• Angel

    DPSisler – Well stated!

  • Non-Litigious Atheist

    I’m with DA. Why would non-believers want to be part of an event called ‘One City … Praying Together.’ Do non-believers pray now?

    Shall we start petitioning to attend interfaith events – as if non-faith is another faith? If faith were a game, non-belief would be not wanting to have anything to do with that game. It would not be about stopping game-lovers from watching the game – it would be staying out of it voluntarily.

    The religious nature of these ceremonies inherently excludes us. We’re not invited for the same reason non-veterans are not invited to veterans’ parties.

    You could sue to crash someone else’s party, but I say suck it up and move on with your life.

  • Kaye

    I really like that sign “Atheists Left Out in the Cold” But I would amend it to:

    “Atheists Left Out in the Cold, WHERE THEY SHOULD BE!”

  • DA

    talynkotr, if the event itself is illegitemite (which it is) it makes no sense to petition for inclusion anyway. That’s my whole point.

    Also, atheists are NOT a religion. So wanting to be represented amongst them is moronic, kind of like wanting the Birmingham Association of People Who Hate Basketball to have a stronger presence in the Final Four.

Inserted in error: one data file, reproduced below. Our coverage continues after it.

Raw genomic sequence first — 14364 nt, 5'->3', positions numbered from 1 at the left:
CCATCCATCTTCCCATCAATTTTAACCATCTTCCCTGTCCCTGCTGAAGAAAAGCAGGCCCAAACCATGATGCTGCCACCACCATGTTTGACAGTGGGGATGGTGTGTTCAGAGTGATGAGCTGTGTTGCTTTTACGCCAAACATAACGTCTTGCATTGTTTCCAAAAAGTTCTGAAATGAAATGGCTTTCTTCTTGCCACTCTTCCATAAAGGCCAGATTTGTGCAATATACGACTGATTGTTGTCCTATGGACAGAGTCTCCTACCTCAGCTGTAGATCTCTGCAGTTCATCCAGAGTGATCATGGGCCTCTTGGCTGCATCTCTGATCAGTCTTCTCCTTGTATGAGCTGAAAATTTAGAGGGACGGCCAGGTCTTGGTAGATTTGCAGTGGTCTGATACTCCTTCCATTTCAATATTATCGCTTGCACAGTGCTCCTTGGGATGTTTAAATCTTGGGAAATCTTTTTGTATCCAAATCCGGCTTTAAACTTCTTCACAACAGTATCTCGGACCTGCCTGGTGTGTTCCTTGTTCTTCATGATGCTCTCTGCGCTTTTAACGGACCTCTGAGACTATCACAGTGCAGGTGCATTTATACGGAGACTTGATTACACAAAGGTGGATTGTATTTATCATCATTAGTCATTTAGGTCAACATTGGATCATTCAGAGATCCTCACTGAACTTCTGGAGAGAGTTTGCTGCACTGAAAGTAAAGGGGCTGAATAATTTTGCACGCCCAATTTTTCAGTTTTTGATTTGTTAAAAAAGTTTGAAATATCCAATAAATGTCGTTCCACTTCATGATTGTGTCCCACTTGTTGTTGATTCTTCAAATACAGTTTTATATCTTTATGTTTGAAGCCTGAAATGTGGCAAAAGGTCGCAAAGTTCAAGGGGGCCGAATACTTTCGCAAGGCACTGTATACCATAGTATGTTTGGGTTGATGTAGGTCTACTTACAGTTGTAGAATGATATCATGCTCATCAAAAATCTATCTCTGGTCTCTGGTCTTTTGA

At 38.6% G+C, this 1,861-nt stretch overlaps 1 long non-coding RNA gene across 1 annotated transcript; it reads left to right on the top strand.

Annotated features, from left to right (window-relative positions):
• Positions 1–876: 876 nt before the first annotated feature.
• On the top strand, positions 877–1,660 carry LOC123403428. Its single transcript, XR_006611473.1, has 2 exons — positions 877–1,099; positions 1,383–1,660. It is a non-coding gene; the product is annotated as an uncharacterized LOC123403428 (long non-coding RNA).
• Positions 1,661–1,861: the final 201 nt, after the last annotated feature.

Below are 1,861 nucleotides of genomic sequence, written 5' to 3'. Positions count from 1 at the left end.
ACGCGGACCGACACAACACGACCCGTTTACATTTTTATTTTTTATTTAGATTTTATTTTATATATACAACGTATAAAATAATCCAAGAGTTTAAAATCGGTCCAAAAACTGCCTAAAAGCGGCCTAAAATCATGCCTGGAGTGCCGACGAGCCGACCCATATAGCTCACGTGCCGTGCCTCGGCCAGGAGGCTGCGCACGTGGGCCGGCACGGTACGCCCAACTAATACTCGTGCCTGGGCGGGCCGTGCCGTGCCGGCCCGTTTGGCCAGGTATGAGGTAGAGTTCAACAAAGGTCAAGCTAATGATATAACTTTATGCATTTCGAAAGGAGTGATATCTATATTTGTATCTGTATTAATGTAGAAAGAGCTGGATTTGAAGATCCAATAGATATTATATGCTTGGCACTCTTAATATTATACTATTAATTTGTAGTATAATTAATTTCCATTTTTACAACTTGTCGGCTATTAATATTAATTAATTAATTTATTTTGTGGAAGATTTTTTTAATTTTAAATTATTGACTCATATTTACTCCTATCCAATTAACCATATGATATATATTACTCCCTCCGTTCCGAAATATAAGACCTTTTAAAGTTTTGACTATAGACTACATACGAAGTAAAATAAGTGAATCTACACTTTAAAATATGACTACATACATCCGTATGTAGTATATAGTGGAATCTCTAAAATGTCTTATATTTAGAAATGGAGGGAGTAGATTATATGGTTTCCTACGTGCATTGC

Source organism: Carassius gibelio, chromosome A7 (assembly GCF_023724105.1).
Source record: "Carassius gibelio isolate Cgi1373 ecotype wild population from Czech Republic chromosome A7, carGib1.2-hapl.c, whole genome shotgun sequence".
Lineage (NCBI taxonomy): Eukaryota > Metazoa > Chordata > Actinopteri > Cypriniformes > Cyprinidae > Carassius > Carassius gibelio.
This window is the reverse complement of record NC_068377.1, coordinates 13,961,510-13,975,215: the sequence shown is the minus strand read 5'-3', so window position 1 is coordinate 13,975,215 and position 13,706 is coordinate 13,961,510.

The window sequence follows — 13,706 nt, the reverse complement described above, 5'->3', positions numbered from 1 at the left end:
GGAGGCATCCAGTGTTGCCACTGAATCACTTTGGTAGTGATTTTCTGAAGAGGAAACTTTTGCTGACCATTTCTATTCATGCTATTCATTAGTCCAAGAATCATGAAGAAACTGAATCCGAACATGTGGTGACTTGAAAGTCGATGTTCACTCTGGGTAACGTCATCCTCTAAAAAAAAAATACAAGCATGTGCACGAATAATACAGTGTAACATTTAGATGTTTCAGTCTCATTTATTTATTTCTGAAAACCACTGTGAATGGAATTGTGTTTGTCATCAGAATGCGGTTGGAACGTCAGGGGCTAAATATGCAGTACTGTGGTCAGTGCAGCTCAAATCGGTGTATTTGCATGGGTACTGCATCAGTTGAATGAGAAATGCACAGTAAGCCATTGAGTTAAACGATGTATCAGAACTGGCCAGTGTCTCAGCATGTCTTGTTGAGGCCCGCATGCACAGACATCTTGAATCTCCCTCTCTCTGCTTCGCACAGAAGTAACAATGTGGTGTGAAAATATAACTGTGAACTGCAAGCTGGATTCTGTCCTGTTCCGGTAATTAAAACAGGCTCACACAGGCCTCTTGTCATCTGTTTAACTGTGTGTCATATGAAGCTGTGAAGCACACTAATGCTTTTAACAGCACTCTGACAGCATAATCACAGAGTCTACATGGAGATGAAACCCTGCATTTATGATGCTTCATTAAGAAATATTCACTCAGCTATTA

• I’m no lawyer so I don’t know if they have grounds to sue for any reason or not but I would think there would be some kind of legal action that could be taken rather than asking to aid and abet the violation. But note I said they should have just planned a protest to begin with.

  • Anonymous

    Politics Daily

    Great comment here:

    The fact is, the prayer service has nothing to do with spiritualism. It’s all very political. It’s a way to assert cultural dominance. To put the rest of the country on notice that “the christian team” is in charge. In reality, reigion is a private matter between you and what you believe is your maker. Keep it behind closed doors and in your houses of worship. The public forum should be devoid of any references to religious belief. Have respect for others.